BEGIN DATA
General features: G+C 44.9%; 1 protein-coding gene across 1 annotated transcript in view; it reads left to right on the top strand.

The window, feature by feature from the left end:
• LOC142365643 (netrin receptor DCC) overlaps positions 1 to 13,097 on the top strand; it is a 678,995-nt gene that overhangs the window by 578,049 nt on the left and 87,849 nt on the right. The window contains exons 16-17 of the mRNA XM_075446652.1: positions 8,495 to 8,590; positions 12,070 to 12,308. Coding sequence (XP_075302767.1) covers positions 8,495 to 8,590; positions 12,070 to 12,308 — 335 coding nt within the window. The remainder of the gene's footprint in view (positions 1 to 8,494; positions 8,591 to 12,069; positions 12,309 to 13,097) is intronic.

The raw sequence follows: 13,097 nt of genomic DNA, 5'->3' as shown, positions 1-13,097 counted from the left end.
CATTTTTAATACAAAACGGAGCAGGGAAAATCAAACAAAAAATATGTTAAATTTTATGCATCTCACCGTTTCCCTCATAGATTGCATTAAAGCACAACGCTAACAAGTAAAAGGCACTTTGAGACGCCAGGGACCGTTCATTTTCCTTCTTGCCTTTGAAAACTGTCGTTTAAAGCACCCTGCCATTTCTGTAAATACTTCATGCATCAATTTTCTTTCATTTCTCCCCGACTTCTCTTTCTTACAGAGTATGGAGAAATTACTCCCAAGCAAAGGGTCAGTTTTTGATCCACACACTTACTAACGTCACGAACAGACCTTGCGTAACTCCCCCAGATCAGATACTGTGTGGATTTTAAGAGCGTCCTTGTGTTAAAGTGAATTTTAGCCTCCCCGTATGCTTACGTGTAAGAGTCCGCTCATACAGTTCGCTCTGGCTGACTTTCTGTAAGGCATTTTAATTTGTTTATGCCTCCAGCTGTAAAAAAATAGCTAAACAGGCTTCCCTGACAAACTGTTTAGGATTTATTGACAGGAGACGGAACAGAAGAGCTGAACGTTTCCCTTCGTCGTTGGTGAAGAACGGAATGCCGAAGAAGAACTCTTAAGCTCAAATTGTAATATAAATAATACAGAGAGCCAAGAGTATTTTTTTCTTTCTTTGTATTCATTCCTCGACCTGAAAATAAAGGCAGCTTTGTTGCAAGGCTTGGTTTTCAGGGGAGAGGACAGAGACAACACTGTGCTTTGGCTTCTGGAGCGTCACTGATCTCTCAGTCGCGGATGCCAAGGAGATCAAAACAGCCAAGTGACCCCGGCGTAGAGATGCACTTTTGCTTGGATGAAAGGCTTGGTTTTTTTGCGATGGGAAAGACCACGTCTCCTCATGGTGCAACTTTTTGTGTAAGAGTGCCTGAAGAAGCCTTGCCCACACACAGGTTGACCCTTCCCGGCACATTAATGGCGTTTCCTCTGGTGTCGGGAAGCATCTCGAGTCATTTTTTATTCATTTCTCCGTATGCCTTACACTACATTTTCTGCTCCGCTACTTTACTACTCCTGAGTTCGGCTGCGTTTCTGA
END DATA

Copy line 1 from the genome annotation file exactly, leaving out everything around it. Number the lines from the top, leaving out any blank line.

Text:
General features: G+C 44.9%; 1 protein-coding gene across 1 annotated transcript in view; it reads left to right on the top strand.